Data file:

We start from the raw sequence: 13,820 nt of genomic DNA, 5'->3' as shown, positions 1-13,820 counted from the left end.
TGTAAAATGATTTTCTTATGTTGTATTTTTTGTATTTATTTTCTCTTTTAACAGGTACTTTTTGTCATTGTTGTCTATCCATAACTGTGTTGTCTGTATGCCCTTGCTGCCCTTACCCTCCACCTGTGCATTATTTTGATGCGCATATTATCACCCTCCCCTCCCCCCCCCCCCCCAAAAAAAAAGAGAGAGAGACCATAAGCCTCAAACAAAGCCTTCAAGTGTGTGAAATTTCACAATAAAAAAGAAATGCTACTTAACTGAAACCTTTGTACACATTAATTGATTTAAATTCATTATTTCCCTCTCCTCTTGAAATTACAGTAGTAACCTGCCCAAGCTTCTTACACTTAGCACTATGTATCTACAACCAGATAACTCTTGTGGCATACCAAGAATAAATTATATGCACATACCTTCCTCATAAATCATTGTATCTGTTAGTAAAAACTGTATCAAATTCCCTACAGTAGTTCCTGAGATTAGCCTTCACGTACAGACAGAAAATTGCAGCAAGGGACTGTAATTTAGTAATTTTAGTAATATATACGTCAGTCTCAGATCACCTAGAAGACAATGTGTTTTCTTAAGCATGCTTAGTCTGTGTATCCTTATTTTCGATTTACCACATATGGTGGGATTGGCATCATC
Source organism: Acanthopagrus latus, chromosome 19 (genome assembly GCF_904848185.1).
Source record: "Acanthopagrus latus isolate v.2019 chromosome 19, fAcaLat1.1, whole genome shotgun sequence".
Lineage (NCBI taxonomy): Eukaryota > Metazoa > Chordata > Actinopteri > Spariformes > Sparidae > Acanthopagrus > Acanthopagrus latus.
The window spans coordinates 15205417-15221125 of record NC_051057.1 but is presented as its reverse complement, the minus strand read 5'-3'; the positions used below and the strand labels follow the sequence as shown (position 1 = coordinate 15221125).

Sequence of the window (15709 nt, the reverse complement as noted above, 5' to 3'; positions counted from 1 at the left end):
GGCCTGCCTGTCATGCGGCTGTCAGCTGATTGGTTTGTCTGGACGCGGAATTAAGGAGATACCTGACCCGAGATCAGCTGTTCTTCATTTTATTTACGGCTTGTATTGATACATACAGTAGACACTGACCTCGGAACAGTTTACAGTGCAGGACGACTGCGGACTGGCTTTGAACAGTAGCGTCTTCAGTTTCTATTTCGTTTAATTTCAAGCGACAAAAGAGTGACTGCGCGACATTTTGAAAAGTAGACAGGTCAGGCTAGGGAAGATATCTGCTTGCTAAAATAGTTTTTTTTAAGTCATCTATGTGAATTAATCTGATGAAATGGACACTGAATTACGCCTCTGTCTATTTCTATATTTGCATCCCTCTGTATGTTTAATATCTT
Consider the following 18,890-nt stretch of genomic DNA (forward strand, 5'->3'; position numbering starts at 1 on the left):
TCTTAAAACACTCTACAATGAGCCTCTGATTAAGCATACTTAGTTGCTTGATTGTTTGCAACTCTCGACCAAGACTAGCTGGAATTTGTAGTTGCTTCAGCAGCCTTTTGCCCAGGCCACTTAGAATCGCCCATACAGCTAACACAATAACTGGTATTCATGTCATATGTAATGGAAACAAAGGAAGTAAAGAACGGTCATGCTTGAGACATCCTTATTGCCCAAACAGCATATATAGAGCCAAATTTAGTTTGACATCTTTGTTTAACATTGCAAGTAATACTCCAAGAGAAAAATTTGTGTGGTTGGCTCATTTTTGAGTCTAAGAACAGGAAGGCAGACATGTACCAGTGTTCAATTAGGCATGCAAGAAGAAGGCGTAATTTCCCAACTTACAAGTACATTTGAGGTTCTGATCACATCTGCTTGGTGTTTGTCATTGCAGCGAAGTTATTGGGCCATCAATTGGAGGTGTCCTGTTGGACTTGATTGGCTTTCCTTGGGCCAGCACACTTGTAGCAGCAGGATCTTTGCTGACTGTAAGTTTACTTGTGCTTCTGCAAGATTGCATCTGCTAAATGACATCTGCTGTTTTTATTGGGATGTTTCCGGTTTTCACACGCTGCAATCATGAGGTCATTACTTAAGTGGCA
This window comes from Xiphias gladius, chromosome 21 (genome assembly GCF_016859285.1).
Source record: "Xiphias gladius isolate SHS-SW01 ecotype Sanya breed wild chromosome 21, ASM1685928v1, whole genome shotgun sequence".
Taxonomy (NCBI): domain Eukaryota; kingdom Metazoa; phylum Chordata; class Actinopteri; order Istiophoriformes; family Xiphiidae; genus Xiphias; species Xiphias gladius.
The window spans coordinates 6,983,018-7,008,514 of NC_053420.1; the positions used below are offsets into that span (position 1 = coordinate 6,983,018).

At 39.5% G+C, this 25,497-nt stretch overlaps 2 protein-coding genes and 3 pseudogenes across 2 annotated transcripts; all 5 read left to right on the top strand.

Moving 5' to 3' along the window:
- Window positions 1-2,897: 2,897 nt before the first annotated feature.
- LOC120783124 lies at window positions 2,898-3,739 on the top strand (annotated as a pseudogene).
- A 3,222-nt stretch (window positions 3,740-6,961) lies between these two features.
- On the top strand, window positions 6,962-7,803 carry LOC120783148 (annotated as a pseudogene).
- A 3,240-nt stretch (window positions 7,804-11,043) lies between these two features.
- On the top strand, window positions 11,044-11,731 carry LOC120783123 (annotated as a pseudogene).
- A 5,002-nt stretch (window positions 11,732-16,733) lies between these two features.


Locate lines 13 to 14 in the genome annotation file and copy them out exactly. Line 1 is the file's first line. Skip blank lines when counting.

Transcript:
Taxonomy (NCBI): domain Eukaryota; kingdom Metazoa; phylum Chordata; class Actinopteri; order Istiophoriformes; family Xiphiidae; genus Xiphias; species Xiphias gladius.
The window spans coordinates 6,983,018-7,008,514 of NC_053420.1; the positions used below are offsets into that span (position 1 = coordinate 6,983,018).